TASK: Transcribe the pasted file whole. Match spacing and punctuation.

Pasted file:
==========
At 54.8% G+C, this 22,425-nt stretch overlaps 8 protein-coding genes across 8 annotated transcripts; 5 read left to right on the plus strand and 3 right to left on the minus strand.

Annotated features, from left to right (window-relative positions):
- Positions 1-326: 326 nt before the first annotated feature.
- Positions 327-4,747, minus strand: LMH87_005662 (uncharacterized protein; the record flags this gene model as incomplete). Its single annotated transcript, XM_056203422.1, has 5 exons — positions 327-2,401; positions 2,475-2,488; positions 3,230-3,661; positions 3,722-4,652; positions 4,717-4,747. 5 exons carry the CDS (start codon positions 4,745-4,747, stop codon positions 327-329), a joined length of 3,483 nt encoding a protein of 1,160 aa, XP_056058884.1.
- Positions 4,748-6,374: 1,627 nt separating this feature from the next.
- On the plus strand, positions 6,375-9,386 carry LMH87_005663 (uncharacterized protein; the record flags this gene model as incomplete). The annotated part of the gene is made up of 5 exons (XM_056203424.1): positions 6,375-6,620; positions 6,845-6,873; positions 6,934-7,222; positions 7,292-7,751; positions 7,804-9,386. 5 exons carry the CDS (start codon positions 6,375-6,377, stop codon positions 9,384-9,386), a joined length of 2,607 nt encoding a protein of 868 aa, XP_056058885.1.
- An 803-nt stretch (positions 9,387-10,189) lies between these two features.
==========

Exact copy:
At 54.8% G+C, this 22,425-nt stretch overlaps 8 protein-coding genes across 8 annotated transcripts; 5 read left to right on the plus strand and 3 right to left on the minus strand.

Annotated features, from left to right (window-relative positions):
- Positions 1-326: 326 nt before the first annotated feature.
- Positions 327-4,747, minus strand: LMH87_005662 (uncharacterized protein; the record flags this gene model as incomplete). Its single annotated transcript, XM_056203422.1, has 5 exons — positions 327-2,401; positions 2,475-2,488; positions 3,230-3,661; positions 3,722-4,652; positions 4,717-4,747. 5 exons carry the CDS (start codon positions 4,745-4,747, stop codon positions 327-329), a joined length of 3,483 nt encoding a protein of 1,160 aa, XP_056058884.1.
- Positions 4,748-6,374: 1,627 nt separating this feature from the next.
- On the plus strand, positions 6,375-9,386 carry LMH87_005663 (uncharacterized protein; the record flags this gene model as incomplete). The annotated part of the gene is made up of 5 exons (XM_056203424.1): positions 6,375-6,620; positions 6,845-6,873; positions 6,934-7,222; positions 7,292-7,751; positions 7,804-9,386. 5 exons carry the CDS (start codon positions 6,375-6,377, stop codon positions 9,384-9,386), a joined length of 2,607 nt encoding a protein of 868 aa, XP_056058885.1.
- An 803-nt stretch (positions 9,387-10,189) lies between these two features.